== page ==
Which of Wagner’s mature dramas is the most challenging, for performers and spectators? The one you’re seeing at the moment, seems to be the answer for me. The better I know them, the more apprehensive I get about whether I can rise to their level, and whether the performers can, and whether we can pace ourselves and not flag at the prospect of the last act, in most of them the greatest and most exhausting. In the end, though, I think Tristan und Isolde takes the biscuit. It’s a matter of gratitude, almost, if the Prelude isn’t as overwhelming as it naturally tends to be. At Longborough this year it wasn’t, and I was duly grateful. The whole of Act I was a slightly slow burn, in spite of the torrents of marvellous sound produced by the passionate Isolde of Rachel Nicholls. It’s rare indeed that one even imagines complaining about a Wagner soprano being too loud, but there were moments when Nicholls would have been more at home in Covent Garden than in Longborough. For once Isolde had a Tristan who was on a level with her, in volume and in dramatic intensity. Peter Wedd is the finest Tristan I have seen and heard since Siegfried Jerusalem in his prime, and in certain respects he is clearly superior; in fact, given the chance to sing the role a few more times, he may be the most potent interpreter of the part that anyone can remember.
Neither Nicholls nor Wedd have probed the depths of these roles yet, but the thought of their continuing to sing them is very exciting. They were guided by Anthony Negus, the presiding Longborough spirit, and without question a great Wagnerian. How long it is since London has heard conducting on this level! And why? Negus’s career seems to be a weird recapitulation of his great mentor Reginald Goodall’s, but it is hard to envisage him being such an awkward customer, making all the more frustrating our having to endure the mediocre performances in the capital, or in Bayreuth. Negus’s most impressive feat in Tristan was his ideal shaping of Act II, the great duet for once exceeding all expectations in excitement, power and profundity. The lovers’ excursions into metaphysics and linguistic analysis were integrated into their less esoteric raptures as they almost never are, and Brangäne’s warnings were gloriously voiced by Catherine Carby and the superb orchestra. Only the King Mark of Frode Olsen seemed both stiff and gruff, so that he answered too readily to Isolde’s scathing Act I descriptions of him.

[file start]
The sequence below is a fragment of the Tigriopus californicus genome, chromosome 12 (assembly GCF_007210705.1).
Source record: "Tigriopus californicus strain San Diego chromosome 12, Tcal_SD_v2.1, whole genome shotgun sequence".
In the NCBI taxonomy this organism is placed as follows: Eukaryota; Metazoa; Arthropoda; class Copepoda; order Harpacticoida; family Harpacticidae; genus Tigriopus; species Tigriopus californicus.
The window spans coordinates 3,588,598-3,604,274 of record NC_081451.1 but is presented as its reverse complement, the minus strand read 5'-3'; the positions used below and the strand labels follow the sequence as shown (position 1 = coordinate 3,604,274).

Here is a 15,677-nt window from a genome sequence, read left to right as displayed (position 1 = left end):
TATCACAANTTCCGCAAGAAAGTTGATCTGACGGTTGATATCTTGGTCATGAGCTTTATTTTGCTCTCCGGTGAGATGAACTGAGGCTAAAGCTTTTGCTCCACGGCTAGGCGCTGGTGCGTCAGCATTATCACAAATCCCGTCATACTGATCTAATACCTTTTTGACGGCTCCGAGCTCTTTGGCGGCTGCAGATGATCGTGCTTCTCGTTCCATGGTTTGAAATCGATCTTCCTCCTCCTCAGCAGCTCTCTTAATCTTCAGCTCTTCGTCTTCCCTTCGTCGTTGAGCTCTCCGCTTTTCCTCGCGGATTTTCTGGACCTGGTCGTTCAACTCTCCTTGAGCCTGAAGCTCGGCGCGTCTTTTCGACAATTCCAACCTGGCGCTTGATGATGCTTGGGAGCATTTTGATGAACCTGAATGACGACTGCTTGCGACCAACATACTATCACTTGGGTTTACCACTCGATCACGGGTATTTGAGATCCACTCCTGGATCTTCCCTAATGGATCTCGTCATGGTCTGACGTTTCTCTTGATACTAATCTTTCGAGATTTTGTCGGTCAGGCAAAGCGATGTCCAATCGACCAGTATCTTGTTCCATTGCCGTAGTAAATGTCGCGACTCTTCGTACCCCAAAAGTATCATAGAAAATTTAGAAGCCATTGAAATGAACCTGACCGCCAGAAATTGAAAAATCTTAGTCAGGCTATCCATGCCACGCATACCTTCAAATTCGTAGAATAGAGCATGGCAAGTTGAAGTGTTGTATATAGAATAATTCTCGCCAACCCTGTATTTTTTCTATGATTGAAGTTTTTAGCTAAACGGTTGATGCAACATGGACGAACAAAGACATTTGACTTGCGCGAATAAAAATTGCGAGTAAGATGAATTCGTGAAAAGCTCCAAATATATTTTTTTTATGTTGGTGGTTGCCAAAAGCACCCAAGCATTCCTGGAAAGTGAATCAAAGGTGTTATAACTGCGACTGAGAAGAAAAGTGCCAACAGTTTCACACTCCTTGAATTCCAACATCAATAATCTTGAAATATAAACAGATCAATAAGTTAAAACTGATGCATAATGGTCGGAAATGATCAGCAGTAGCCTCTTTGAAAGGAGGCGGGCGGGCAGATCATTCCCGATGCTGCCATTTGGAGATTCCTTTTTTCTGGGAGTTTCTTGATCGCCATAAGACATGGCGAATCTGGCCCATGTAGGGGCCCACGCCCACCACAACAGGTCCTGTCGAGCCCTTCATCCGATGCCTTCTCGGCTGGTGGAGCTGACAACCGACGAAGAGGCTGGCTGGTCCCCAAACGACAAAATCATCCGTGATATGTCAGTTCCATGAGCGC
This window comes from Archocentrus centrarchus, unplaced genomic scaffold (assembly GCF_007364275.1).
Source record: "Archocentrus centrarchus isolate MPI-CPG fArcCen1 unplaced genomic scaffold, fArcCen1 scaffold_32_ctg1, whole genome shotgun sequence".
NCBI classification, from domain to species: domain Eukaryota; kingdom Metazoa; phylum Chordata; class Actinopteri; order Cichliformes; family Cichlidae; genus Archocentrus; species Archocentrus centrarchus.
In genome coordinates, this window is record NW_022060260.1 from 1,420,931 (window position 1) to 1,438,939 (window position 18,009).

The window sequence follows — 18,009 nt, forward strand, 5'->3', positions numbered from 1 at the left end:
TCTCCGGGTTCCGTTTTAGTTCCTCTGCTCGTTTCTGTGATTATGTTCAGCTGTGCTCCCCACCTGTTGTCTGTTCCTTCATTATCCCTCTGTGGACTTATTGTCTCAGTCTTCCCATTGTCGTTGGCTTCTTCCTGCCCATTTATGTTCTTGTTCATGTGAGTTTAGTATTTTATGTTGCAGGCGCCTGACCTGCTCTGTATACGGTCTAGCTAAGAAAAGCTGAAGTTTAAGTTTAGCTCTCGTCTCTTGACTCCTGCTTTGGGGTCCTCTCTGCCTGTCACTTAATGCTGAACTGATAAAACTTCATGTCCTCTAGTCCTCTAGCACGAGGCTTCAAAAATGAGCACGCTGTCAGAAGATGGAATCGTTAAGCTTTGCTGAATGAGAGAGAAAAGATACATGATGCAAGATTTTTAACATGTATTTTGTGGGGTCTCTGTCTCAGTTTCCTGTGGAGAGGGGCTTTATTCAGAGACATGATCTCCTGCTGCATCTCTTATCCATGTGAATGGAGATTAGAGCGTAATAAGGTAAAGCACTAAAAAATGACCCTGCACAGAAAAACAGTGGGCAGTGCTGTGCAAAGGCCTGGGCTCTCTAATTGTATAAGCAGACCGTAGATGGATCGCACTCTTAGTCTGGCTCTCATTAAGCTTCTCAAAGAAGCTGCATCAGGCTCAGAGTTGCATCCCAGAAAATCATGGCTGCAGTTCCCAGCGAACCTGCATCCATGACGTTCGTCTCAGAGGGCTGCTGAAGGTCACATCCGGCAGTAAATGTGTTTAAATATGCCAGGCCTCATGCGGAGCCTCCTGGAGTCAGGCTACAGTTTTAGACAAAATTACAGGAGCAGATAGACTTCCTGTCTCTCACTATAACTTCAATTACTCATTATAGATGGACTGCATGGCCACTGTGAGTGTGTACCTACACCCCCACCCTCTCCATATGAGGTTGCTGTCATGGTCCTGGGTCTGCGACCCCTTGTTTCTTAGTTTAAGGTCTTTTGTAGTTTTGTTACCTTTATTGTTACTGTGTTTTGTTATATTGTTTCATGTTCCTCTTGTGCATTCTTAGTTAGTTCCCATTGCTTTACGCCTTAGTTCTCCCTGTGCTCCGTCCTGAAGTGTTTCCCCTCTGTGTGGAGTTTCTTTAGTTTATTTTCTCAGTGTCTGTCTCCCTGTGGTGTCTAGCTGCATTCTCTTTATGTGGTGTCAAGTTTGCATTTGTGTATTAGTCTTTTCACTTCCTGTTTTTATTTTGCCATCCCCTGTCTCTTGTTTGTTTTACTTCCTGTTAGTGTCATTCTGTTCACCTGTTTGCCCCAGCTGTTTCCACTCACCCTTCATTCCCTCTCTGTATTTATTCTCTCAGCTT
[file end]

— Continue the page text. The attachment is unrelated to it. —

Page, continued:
The production: well, it wasn’t good. Carmen Jakobi at least had the characters relating to one another, and the Act III fights were well planned, if less well executed. But at the climax of the Prelude a male and female dancer entered and did what dancers do, alerting us to their possible return. And they put in appearances at many crucial moments, enacting some of the duet in more physical terms, and stripping to body stockings. Infuriating. Though after their third or fourth entry, I closed my eyes for about two minutes for each of their returns, and they were gone. However trying they were, were they as annoying and intrusive as the Royal Opera’s long-lasting stag party or night hunt, not to mention its previous appalling production? Or Bayreuth’s last one, or the anaemic Glyndebourne affair? I feel sorry for anyone who wasn’t exalted by this account. It left me, naturally, hardly able to cope with Act III, which, heard separately, I regard as the greatest of the three acts and one of the most astonishing achievements of any artist. Wedd was tireless, lovely of voice and always clear in articulation. Even more than the Ring, I think, Longborough’s Tristan will remain a yardstick in my memory.
Continuum Ensemble mounted an enterprising weekend of ‘music of a lost generation’, of which I attended the first concert, which included two brief operas by Hindemith and Ernst Toch, and two pieces by Weill. The planning of the weekend was Michael Haas’s, and so continued in the spirit of his Decca series of Degenerate Music. Hindemith’s There and Back (1927) is one of his quarter-hour operas, and would fit well into a Tête à Tête festival, with its inspiration being at about the same level as many of the pieces we hear from them. Much the same goes for Toch’s Egon and Emilie (1928), a long and demanding soprano solo, stunningly performed by Donna Bateman, uncannily like Renée Fleming 20 years ago. Her husband silently endures her hysterics, and says, not sings, some sensible things when she has disappeared. In the best neoclassic spirit, these pieces are written mainly for winds, and in the extremely resonant acoustic of the small hall they made more noise than I have ever experienced, in a concert or at home. The words of the singers were naturally unintelligible, indeed I mistook the language they were singing in. A sheet with a text of the Weill pieces was helpfully provided, and the first, from ‘Death in the Forest’ (1927), made a strong impression, a long dirge sung by Barnaby Rea. It was good, too, to hear the Mahagonny Songspiel (1927) in an effective performance, so much more enjoyable than the whole Mahagonny opera, and especially than the last performance of it I saw.